All mammals get fevers, and even sick lizards instinctively head for a hot rock. People, on the other hand, head for the medicine cabinet. Sharon Evans and her colleagues at Roswell Park Cancer Institute have found out what it is we’re messing with when we casually bring down a fever.
To see how body heat influences infection-fighting white blood cells, Evans put mice in a hot box that brought the mice’s temperature up to 103 degrees, then injected fluorescently dyed white blood cells into them.
Compared with unheated mice, the animals with the faux fever had twice as many white blood cells migrating out of the blood vessels and into the lymph tissue that lines the skin and gut, which is where they need to be to attack incoming pathogens. “A fever can help rather than hurt you,” she says.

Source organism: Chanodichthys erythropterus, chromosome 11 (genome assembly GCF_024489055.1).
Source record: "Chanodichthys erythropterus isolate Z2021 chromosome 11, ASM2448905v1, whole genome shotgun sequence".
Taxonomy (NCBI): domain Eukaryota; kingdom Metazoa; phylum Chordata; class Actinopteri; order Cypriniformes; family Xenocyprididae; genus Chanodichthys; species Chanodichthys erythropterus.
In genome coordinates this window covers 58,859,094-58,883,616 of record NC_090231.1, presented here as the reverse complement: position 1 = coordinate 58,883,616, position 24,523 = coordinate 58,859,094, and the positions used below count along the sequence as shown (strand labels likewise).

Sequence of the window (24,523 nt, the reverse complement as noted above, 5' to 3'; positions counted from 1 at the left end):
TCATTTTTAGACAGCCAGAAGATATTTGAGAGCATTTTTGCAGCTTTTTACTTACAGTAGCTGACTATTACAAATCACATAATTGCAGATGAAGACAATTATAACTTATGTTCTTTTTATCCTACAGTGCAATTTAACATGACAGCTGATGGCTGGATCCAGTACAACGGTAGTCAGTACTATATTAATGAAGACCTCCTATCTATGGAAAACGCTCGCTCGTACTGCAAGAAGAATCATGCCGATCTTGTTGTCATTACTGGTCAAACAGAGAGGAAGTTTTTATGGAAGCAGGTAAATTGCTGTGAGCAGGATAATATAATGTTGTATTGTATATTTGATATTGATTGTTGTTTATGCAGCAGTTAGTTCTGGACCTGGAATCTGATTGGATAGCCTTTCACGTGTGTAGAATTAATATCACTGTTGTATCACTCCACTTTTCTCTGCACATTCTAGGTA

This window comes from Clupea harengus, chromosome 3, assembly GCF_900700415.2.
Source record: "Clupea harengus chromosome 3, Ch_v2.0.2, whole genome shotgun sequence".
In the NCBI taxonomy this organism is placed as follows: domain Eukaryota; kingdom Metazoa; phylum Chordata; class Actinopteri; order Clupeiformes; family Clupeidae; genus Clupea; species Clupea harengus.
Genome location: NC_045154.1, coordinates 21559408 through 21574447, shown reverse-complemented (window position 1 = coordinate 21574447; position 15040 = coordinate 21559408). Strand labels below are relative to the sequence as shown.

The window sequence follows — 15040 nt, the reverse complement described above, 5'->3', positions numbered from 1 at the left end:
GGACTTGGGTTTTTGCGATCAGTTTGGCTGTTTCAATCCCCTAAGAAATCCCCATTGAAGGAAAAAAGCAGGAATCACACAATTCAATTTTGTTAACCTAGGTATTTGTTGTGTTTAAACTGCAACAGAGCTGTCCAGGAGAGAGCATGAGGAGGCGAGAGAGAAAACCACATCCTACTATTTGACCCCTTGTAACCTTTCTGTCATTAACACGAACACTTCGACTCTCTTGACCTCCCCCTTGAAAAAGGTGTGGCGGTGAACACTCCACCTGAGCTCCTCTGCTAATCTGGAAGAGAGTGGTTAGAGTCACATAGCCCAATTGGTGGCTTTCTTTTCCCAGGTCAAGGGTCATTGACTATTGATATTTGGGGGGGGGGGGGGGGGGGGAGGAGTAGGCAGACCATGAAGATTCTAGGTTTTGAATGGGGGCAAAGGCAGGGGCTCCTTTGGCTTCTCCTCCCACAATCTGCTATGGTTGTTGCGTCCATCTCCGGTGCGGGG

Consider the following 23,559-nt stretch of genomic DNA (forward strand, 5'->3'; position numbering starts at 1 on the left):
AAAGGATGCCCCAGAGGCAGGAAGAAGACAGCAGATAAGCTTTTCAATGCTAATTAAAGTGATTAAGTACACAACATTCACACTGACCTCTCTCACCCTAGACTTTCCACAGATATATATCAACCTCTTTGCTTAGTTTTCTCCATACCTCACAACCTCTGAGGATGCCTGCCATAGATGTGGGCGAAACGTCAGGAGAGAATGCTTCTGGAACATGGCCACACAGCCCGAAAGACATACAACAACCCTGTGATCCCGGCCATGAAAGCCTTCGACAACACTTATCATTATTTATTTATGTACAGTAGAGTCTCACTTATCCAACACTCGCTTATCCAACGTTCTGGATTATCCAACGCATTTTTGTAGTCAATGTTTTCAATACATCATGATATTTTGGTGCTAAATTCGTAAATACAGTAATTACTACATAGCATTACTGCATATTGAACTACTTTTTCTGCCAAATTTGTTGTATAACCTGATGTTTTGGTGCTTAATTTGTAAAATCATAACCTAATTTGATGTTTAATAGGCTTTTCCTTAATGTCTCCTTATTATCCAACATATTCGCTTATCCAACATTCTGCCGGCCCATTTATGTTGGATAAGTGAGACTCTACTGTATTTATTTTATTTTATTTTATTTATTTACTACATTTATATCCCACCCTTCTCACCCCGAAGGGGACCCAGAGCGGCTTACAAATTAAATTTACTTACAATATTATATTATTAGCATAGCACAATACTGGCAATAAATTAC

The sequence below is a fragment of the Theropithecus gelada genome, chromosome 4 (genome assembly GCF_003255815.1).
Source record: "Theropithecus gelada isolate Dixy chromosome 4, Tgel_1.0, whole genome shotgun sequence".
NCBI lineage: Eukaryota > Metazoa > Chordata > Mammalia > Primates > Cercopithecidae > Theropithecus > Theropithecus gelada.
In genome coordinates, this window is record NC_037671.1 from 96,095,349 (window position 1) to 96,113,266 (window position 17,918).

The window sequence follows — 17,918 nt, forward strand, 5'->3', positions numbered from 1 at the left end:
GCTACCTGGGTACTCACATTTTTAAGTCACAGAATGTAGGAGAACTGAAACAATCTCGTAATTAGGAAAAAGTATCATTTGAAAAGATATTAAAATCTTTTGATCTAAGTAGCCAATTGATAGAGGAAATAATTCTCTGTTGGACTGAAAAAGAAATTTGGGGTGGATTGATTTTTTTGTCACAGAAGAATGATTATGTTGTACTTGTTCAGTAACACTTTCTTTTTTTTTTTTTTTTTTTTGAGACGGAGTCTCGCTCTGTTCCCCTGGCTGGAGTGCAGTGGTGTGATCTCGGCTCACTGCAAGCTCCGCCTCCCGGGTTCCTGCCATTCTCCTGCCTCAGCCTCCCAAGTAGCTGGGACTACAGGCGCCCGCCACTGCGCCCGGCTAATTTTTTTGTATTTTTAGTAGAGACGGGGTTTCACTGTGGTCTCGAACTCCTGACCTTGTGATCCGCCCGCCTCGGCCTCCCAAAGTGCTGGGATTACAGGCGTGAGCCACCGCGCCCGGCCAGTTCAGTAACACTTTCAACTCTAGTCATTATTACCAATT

Physicians have long suspected that high temperature must somehow ramp up immune responses. “Hippocrates used to routinely treat patients by trying to heat them,” Evans says. Evans’s study finally closes in on some of the molecular effects of a fever. Heat increases the density of sticky molecules on the surface of blood vessels in the lymph nodes, which catch more white blood cells as the blood rushes past, Evans says. “It’s a cellular Velcro kind of thing.”